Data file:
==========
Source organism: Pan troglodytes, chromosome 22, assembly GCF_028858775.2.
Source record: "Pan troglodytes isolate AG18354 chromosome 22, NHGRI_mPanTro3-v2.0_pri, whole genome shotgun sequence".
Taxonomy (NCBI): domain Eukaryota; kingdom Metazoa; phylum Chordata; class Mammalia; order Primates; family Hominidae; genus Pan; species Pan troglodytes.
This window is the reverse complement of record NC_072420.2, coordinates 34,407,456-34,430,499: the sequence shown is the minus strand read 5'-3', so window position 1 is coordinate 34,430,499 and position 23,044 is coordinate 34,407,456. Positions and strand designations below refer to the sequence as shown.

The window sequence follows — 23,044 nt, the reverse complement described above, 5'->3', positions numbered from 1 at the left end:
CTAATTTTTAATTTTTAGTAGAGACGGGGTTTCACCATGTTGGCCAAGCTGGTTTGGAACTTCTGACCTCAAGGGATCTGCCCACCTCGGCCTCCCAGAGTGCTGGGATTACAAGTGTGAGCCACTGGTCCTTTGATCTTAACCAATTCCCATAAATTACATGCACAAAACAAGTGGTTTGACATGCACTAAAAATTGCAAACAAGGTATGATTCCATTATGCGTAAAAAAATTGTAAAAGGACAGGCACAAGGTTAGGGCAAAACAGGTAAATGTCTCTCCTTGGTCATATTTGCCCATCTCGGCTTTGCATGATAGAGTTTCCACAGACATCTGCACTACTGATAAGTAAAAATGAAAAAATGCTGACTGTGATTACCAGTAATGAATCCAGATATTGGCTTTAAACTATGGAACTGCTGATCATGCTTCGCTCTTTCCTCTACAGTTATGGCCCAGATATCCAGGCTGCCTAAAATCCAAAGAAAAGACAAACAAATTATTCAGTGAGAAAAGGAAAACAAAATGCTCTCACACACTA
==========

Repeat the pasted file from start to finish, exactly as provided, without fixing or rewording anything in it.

Source organism: Pan troglodytes, chromosome 22, assembly GCF_028858775.2.
Source record: "Pan troglodytes isolate AG18354 chromosome 22, NHGRI_mPanTro3-v2.0_pri, whole genome shotgun sequence".
Taxonomy (NCBI): domain Eukaryota; kingdom Metazoa; phylum Chordata; class Mammalia; order Primates; family Hominidae; genus Pan; species Pan troglodytes.
This window is the reverse complement of record NC_072420.2, coordinates 34,407,456-34,430,499: the sequence shown is the minus strand read 5'-3', so window position 1 is coordinate 34,430,499 and position 23,044 is coordinate 34,407,456. Positions and strand designations below refer to the sequence as shown.

The window sequence follows — 23,044 nt, the reverse complement described above, 5'->3', positions numbered from 1 at the left end:
CTAATTTTTAATTTTTAGTAGAGACGGGGTTTCACCATGTTGGCCAAGCTGGTTTGGAACTTCTGACCTCAAGGGATCTGCCCACCTCGGCCTCCCAGAGTGCTGGGATTACAAGTGTGAGCCACTGGTCCTTTGATCTTAACCAATTCCCATAAATTACATGCACAAAACAAGTGGTTTGACATGCACTAAAAATTGCAAACAAGGTATGATTCCATTATGCGTAAAAAAATTGTAAAAGGACAGGCACAAGGTTAGGGCAAAACAGGTAAATGTCTCTCCTTGGTCATATTTGCCCATCTCGGCTTTGCATGATAGAGTTTCCACAGACATCTGCACTACTGATAAGTAAAAATGAAAAAATGCTGACTGTGATTACCAGTAATGAATCCAGATATTGGCTTTAAACTATGGAACTGCTGATCATGCTTCGCTCTTTCCTCTACAGTTATGGCCCAGATATCCAGGCTGCCTAAAATCCAAAGAAAAGACAAACAAATTATTCAGTGAGAAAAGGAAAACAAAATGCTCTCACACACTA